raises $12M from Gates Foundation, Infosys, PwC to expand computer science education

Hadi Partovi, CEO of, talks aboutthe fun and creative aspects of computer science with a group of students. (Photo via just raised another $12 million to help students around the world learn about computer science.

The Seattle-based non-profit on Monday announced the new funding, which comes from The Bill & Melinda Gates Foundation, Infosys Foundation USA — both previous backers — as well as PricewaterhouseCoopers.

Since launching in 2013, has reached 10 percent of all students worldwide with its annual Hour of Code campaign and provides computer science K-12 curriculum for large school districts across the U.S. The organization has raised $80 million to date from big-name donors like Microsoft, Facebook, and the Gates Foundation.

Hadi Partovi, CEO of and a longtime Seattle entrepreneur who founded with his brother, Ali, noted that the Gates Foundation “is widely respected for the thoroughness of their process when vetting the organizations they fund.”

“It’s a unique privilege to receive such a substantial grant from them,” Partovi told GeekWire.

Middle school students develop critical thinking skills through computer science learning programs developed by (Photo via

The fresh funding will primarily help fund professional development and more curriculum., which also helps change education policies and train teachers, employs nearly 70 people.

A vast majority of the $80 million raised to date has gone toward expanding access to computer science education for women and underrepresented minorities. At an event hosted by to kick off Computer Science Education Week, the organization announced today that there are now more than 10 million girls with student accounts on its platform. It noted that female students make up only 18 percent of university computer science graduates in the U.S.

Also at today’s event, announced new pledges by eight states, 76 school districts, and 102 organizations worldwide to expand computer science education. More than 50 percent of schools in the U.S. still don’t offer any computer science courses, it noted.

Some of the pledges include Florida investing $15 million to expand computer science opportunities in middle and high schools; Arkansas putting $500,000 to a new computer science stipend program for K-8 teachers; the launch of Computer Science for California, a new campaign to get computer science in all California schools by 2025; and the United Kingdom putting £100 million in its 2018 budget to train 8,000 new computer science teachers in secondary schools and establish a new National Centre for Computing Education.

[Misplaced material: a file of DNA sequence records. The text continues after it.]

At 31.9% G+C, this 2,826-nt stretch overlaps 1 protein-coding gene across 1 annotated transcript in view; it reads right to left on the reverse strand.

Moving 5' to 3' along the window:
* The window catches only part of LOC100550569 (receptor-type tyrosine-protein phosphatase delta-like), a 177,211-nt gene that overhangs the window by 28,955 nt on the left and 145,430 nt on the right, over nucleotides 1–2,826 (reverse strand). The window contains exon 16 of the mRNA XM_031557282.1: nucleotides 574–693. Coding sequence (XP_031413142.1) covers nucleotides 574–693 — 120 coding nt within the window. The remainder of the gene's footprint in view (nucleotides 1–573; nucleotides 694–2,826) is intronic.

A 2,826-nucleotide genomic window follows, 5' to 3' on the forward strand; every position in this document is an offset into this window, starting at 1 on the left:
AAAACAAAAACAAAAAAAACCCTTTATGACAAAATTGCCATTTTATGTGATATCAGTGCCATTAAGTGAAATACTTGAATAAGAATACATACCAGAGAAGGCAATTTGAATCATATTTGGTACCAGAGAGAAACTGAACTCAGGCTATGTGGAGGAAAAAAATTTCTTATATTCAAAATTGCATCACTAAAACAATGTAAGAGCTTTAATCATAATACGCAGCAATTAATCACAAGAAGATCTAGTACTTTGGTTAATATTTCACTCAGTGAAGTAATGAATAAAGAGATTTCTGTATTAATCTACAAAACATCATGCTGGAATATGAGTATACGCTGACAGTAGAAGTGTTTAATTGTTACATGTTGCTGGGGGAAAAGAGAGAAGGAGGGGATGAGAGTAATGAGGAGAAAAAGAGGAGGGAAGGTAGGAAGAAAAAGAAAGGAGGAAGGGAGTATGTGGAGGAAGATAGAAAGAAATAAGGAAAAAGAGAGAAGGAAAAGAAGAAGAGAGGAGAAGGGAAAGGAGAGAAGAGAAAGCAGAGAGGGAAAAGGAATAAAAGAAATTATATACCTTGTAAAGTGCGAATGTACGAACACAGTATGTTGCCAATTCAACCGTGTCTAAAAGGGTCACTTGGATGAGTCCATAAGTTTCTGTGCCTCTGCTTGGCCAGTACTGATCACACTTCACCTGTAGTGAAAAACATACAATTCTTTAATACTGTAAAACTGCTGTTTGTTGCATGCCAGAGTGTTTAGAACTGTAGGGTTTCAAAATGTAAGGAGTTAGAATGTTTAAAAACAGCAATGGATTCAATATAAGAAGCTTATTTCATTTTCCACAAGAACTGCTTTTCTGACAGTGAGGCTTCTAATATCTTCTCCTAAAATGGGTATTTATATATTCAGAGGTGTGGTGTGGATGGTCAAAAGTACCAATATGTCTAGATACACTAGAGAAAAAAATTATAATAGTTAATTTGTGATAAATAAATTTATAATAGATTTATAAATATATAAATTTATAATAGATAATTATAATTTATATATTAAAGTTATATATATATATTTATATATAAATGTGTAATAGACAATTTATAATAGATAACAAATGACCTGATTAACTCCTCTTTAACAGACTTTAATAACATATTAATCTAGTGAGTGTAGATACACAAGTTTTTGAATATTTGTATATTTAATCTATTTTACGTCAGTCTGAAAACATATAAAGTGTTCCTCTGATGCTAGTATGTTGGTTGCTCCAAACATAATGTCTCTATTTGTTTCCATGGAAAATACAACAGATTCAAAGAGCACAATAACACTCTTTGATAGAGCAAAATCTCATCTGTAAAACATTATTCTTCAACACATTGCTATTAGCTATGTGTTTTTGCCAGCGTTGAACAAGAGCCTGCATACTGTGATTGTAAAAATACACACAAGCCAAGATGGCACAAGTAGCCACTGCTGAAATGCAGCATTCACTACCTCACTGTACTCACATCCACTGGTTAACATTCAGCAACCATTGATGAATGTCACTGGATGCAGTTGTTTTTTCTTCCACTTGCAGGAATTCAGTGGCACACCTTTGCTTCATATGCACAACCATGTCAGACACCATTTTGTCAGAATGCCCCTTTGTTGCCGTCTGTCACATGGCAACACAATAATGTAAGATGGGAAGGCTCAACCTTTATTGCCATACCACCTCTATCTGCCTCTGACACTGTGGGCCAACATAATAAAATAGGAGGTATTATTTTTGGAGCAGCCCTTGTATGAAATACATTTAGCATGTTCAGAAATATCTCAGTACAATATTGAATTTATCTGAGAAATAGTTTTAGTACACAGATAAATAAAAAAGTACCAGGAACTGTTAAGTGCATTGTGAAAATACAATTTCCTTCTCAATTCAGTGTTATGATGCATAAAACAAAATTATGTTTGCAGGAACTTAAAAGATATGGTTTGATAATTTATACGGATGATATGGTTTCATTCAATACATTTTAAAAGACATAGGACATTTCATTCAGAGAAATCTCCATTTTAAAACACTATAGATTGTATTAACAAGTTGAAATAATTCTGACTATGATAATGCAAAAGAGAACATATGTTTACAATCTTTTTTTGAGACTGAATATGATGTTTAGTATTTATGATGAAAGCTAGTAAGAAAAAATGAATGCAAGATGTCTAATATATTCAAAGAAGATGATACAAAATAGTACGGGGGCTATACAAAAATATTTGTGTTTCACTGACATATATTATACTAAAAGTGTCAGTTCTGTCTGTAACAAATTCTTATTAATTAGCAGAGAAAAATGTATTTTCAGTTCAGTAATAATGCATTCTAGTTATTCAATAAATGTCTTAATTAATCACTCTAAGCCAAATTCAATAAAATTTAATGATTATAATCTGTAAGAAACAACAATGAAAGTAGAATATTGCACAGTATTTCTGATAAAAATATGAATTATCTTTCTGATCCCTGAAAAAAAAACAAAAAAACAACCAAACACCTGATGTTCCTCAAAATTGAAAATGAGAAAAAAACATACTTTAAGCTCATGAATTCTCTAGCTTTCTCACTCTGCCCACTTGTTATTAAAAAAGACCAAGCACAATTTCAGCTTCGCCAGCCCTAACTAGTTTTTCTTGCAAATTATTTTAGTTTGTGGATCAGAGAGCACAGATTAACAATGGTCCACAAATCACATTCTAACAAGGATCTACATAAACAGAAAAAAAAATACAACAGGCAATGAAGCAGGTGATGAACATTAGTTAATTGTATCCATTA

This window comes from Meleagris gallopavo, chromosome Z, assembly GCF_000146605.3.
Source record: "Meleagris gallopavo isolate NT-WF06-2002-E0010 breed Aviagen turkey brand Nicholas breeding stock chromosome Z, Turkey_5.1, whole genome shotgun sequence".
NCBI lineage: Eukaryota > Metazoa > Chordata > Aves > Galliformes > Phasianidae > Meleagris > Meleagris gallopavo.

“While significant work remains ahead, today’s pledges, dedication, and support reflect unprecedented global momentum behind the vision that every student in every school deserves the opportunity to learn computer science,” Partovi said in a statement.

A recent New York Times article about noted that President Donald Trump’s “efforts to limit immigration make’s teach-Americans-to-code agenda even more attractive to the industry.”

Other backers of include Amazon; Google; Ballmer Family Giving; Omidyar Network; Vista Equity Partners; and more. People like Bill Gates; Jeff Bezos; Reid Hoffman; and others have also contributed individually. Even former President Barack Obama and celebrities like Serena Williams and Russell Wilson have put their support behind the program.

There are also other groups pushing for more computer science education, like Vidcode and Black Girls Code. has faced criticism in its four-year history, particularly with folks wondering if all students really need to learn how to code, or describing as “pop computing.” Partovi addressed many of these concerns early on with this blog post.